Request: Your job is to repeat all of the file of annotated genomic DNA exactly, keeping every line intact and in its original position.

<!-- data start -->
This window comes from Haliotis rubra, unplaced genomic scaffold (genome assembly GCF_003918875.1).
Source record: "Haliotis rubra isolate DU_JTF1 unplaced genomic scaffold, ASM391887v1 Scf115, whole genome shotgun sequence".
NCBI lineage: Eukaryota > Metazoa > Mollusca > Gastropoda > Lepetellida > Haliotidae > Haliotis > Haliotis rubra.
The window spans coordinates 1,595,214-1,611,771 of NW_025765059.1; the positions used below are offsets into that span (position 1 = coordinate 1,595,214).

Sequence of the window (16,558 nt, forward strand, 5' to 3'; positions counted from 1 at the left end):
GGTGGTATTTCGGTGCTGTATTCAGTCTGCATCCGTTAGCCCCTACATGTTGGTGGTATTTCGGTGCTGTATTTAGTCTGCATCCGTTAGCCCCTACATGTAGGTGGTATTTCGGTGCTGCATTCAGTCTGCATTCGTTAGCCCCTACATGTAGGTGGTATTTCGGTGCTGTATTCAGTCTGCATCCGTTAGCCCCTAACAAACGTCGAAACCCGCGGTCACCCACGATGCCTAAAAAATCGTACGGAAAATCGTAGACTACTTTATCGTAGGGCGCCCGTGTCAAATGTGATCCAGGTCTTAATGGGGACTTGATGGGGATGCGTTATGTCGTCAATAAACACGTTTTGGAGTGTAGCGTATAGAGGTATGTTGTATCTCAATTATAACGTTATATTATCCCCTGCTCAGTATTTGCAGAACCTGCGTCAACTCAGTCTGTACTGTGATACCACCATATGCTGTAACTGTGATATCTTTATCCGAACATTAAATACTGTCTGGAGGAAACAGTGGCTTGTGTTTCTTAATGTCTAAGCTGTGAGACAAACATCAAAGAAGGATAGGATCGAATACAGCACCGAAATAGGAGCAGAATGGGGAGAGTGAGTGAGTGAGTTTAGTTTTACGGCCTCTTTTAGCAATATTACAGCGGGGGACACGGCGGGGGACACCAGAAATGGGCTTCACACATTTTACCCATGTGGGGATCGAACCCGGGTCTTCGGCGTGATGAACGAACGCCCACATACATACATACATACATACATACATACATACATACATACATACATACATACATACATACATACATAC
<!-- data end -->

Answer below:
This window comes from Haliotis rubra, unplaced genomic scaffold (genome assembly GCF_003918875.1).
Source record: "Haliotis rubra isolate DU_JTF1 unplaced genomic scaffold, ASM391887v1 Scf115, whole genome shotgun sequence".
NCBI lineage: Eukaryota > Metazoa > Mollusca > Gastropoda > Lepetellida > Haliotidae > Haliotis > Haliotis rubra.
The window spans coordinates 1,595,214-1,611,771 of NW_025765059.1; the positions used below are offsets into that span (position 1 = coordinate 1,595,214).

Sequence of the window (16,558 nt, forward strand, 5' to 3'; positions counted from 1 at the left end):
GGTGGTATTTCGGTGCTGTATTCAGTCTGCATCCGTTAGCCCCTACATGTTGGTGGTATTTCGGTGCTGTATTTAGTCTGCATCCGTTAGCCCCTACATGTAGGTGGTATTTCGGTGCTGCATTCAGTCTGCATTCGTTAGCCCCTACATGTAGGTGGTATTTCGGTGCTGTATTCAGTCTGCATCCGTTAGCCCCTAACAAACGTCGAAACCCGCGGTCACCCACGATGCCTAAAAAATCGTACGGAAAATCGTAGACTACTTTATCGTAGGGCGCCCGTGTCAAATGTGATCCAGGTCTTAATGGGGACTTGATGGGGATGCGTTATGTCGTCAATAAACACGTTTTGGAGTGTAGCGTATAGAGGTATGTTGTATCTCAATTATAACGTTATATTATCCCCTGCTCAGTATTTGCAGAACCTGCGTCAACTCAGTCTGTACTGTGATACCACCATATGCTGTAACTGTGATATCTTTATCCGAACATTAAATACTGTCTGGAGGAAACAGTGGCTTGTGTTTCTTAATGTCTAAGCTGTGAGACAAACATCAAAGAAGGATAGGATCGAATACAGCACCGAAATAGGAGCAGAATGGGGAGAGTGAGTGAGTGAGTTTAGTTTTACGGCCTCTTTTAGCAATATTACAGCGGGGGACACGGCGGGGGACACCAGAAATGGGCTTCACACATTTTACCCATGTGGGGATCGAACCCGGGTCTTCGGCGTGATGAACGAACGCCCACATACATACATACATACATACATACATACATACATACATACATACATACATACATACATACATACATAC